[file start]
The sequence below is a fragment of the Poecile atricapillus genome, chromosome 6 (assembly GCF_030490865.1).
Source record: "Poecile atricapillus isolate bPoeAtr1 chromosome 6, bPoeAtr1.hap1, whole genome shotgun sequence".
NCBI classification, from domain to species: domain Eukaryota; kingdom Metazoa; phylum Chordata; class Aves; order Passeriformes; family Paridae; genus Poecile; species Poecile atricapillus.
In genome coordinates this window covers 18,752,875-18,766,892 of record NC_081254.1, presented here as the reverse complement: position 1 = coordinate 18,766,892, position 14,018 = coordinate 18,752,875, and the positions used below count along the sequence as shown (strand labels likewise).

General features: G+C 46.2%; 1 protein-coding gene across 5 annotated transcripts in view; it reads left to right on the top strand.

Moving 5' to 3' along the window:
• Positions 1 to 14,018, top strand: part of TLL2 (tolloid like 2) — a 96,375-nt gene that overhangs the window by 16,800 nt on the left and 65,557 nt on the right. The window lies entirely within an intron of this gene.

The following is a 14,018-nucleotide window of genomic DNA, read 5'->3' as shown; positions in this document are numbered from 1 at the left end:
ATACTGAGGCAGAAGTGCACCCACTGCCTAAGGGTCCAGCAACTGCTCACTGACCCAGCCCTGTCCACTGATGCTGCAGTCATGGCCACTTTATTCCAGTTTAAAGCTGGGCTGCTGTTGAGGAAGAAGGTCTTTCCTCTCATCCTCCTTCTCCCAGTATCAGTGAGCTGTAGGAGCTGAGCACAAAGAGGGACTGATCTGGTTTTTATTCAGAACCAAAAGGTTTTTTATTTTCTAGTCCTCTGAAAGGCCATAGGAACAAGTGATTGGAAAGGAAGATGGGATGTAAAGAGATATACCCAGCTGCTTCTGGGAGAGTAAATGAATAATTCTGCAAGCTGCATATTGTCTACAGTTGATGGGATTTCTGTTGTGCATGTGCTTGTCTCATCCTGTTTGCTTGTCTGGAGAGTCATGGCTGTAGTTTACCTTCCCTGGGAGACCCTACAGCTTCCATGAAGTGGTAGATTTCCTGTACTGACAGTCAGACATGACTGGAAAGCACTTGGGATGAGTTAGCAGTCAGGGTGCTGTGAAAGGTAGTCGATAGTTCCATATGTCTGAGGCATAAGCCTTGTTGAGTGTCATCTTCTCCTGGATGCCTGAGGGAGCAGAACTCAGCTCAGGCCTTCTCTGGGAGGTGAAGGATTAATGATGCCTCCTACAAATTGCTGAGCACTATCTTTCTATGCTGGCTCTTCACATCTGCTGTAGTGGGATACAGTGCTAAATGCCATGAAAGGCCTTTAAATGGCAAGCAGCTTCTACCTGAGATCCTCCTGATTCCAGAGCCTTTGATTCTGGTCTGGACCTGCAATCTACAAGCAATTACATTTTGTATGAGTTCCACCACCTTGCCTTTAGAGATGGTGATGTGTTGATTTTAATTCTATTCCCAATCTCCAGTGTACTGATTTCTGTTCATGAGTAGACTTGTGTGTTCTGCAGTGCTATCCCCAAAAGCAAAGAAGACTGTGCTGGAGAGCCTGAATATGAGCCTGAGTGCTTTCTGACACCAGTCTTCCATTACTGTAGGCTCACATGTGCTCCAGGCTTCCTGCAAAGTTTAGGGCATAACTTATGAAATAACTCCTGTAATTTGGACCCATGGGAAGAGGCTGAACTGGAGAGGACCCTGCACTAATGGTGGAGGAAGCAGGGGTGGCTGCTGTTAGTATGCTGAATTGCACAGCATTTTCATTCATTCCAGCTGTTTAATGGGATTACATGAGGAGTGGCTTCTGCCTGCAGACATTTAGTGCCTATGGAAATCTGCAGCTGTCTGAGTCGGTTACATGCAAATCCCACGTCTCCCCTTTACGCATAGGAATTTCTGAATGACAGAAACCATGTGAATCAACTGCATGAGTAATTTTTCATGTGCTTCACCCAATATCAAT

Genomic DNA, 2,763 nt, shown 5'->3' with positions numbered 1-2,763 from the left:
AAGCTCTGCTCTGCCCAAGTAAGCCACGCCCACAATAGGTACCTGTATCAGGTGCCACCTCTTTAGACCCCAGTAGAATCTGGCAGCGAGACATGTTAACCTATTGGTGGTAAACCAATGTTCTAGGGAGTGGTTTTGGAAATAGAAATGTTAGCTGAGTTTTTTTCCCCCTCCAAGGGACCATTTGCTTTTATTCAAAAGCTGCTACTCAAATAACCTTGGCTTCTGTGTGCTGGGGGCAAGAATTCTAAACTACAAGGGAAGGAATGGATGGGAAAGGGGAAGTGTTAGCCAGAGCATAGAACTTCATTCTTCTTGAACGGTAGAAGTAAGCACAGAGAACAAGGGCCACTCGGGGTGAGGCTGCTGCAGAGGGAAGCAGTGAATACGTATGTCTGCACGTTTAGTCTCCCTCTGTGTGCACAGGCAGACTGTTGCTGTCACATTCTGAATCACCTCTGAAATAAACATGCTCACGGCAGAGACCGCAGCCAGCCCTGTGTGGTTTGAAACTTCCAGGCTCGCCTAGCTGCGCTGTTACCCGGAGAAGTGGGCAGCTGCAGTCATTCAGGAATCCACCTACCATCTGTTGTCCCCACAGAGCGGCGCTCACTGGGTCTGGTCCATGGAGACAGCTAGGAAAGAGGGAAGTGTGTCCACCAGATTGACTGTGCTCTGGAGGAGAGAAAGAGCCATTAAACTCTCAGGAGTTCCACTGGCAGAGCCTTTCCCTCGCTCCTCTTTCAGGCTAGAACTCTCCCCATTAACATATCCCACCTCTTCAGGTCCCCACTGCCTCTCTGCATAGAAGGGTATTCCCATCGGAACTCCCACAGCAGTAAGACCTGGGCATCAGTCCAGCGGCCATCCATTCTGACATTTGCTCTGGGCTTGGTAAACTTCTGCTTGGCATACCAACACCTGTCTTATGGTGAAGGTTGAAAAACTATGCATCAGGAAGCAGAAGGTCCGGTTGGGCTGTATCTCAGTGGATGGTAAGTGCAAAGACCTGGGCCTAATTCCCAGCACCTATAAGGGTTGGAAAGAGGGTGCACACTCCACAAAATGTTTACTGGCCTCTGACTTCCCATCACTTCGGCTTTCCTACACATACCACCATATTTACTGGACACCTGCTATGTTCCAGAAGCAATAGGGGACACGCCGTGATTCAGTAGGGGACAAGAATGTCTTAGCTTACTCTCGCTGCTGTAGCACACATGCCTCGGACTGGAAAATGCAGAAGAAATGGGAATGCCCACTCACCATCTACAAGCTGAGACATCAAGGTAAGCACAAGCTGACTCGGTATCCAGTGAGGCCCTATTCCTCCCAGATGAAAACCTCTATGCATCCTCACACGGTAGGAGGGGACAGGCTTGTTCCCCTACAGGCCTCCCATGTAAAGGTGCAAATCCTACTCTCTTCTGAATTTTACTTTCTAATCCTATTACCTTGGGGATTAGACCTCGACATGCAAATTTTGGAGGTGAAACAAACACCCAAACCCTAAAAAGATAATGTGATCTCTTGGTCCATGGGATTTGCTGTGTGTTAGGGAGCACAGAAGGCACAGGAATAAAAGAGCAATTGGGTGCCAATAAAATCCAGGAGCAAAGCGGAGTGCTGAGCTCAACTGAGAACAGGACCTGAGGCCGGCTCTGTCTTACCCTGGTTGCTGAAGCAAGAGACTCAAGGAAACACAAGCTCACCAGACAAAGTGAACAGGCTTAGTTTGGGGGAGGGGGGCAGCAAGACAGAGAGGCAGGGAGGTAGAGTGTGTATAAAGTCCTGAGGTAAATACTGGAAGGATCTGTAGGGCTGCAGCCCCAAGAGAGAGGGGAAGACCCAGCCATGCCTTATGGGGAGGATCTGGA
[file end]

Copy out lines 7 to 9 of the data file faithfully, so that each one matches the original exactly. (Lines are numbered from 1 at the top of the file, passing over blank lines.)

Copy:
• Positions 1 to 14,018, top strand: part of TLL2 (tolloid like 2) — a 96,375-nt gene that overhangs the window by 16,800 nt on the left and 65,557 nt on the right. The window lies entirely within an intron of this gene.

The following is a 14,018-nucleotide window of genomic DNA, read 5'->3' as shown; positions in this document are numbered from 1 at the left end:
ATACTGAGGCAGAAGTGCACCCACTGCCTAAGGGTCCAGCAACTGCTCACTGACCCAGCCCTGTCCACTGATGCTGCAGTCATGGCCACTTTATTCCAGTTTAAAGCTGGGCTGCTGTTGAGGAAGAAGGTCTTTCCTCTCATCCTCCTTCTCCCAGTATCAGTGAGCTGTAGGAGCTGAGCACAAAGAGGGACTGATCTGGTTTTTATTCAGAACCAAAAGGTTTTTTATTTTCTAGTCCTCTGAAAGGCCATAGGAACAAGTGATTGGAAAGGAAGATGGGATGTAAAGAGATATACCCAGCTGCTTCTGGGAGAGTAAATGAATAATTCTGCAAGCTGCATATTGTCTACAGTTGATGGGATTTCTGTTGTGCATGTGCTTGTCTCATCCTGTTTGCTTGTCTGGAGAGTCATGGCTGTAGTTTACCTTCCCTGGGAGACCCTACAGCTTCCATGAAGTGGTAGATTTCCTGTACTGACAGTCAGACATGACTGGAAAGCACTTGGGATGAGTTAGCAGTCAGGGTGCTGTGAAAGGTAGTCGATAGTTCCATATGTCTGAGGCATAAGCCTTGTTGAGTGTCATCTTCTCCTGGATGCCTGAGGGAGCAGAACTCAGCTCAGGCCTTCTCTGGGAGGTGAAGGATTAATGATGCCTCCTACAAATTGCTGAGCACTATCTTTCTATGCTGGCTCTTCACATCTGCTGTAGTGGGATACAGTGCTAAATGCCATGAAAGGCCTTTAAATGGCAAGCAGCTTCTACCTGAGATCCTCCTGATTCCAGAGCCTTTGATTCTGGTCTGGACCTGCAATCTACAAGCAATTACATTTTGTATGAGTTCCACCACCTTGCCTTTAGAGATGGTGATGTGTTGATTTTAATTCTATTCCCAATCTCCAGTGTACTGATTTCTGTTCATGAGTAGACTTGTGTGTTCTGCAGTGCTATCCCCAAAAGCAAAGAAGACTGTGCTGGAGAGCCTGAATATGAGCCTGAGTGCTTTCTGACACCAGTCTTCCATTACTGTAGGCTCACATGTGCTCCAGGCTTCCTGCAAAGTTTAGGGCATAACTTATGAAATAACTCCTGTAATTTGGACCCATGGGAAGAGGCTGAACTGGAGAGGACCCTGCACTAATGGTGGAGGAAGCAGGGGTGGCTGCTGTTAGTATGCTGAATTGCACAGCATTTTCATTCATTCCAGCTGTTTAATGGGATTACATGAGGAGTGGCTTCTGCCTGCAGACATTTAGTGCCTATGGAAATCTGCAGCTGTCTGAGTCGGTTACATGCAAATCCCACGTCTCCCCTTTACGCATAGGAATTTCTGAATGACAGAAACCATGTGAATCAACTGCATGAGTAATTTTTCATGTGCTTCACCCAATATCAAT